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4th Overview of Housing Exclusion in Europe 2019

Spectacular price increases, record number of homeless people, glaring lack of affordable housing: the housing crisis is affecting all of Europe. On the eve of the deadline for the European Union's cohesion policy in 2020, time to take stock has come. The conclusion is clear: the return to growth does not benefit everyone, quite the contrary.

Access to shelter, i.e. accommodation in the event of an emergency, is a fundamental right.

Homelessness is a counterpart to extreme poverty and a consequence of periods of economic recession. Until the middle of the 20th century, vagrancy legislation was very common in Europe: a homeless person was often considered destitute and to be on the margins of society, accused of having an ‘anti-social lifestyle’, criminalised and sometimes put into the army or forced into labour. As part of their charitable work, religious institutions took in the homeless – at that time called ‘paupers’ or ‘vagabonds’ – up to the middle of the 20th century. The Salvation Army, for example, was created by a branch of the Protestant Christian church in London in 1865, in order to take care of poor people and vagabonds; it then spread through the majority of European countries.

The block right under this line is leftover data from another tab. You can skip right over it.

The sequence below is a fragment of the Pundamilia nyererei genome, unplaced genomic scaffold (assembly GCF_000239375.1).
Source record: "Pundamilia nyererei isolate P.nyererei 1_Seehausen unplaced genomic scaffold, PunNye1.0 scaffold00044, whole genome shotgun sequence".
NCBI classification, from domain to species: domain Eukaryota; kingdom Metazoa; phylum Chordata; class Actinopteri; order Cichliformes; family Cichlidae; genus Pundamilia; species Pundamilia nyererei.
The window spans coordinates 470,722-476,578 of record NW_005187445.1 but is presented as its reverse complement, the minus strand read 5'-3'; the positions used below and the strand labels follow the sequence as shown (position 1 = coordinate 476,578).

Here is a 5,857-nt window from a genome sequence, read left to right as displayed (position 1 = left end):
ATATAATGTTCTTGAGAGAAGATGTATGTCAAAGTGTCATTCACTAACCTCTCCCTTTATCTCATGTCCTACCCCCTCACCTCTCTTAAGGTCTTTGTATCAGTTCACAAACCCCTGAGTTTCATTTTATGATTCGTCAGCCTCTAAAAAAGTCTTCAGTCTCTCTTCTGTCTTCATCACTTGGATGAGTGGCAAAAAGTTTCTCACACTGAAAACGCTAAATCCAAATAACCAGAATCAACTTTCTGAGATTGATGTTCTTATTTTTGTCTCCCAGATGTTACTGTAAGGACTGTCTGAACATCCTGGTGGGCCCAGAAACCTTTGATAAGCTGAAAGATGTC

One of the first emergency shelters was created in Victorian England, offering what was known as the ‘four penny coffin’, where coffin-shaped beds were available at a small cost.


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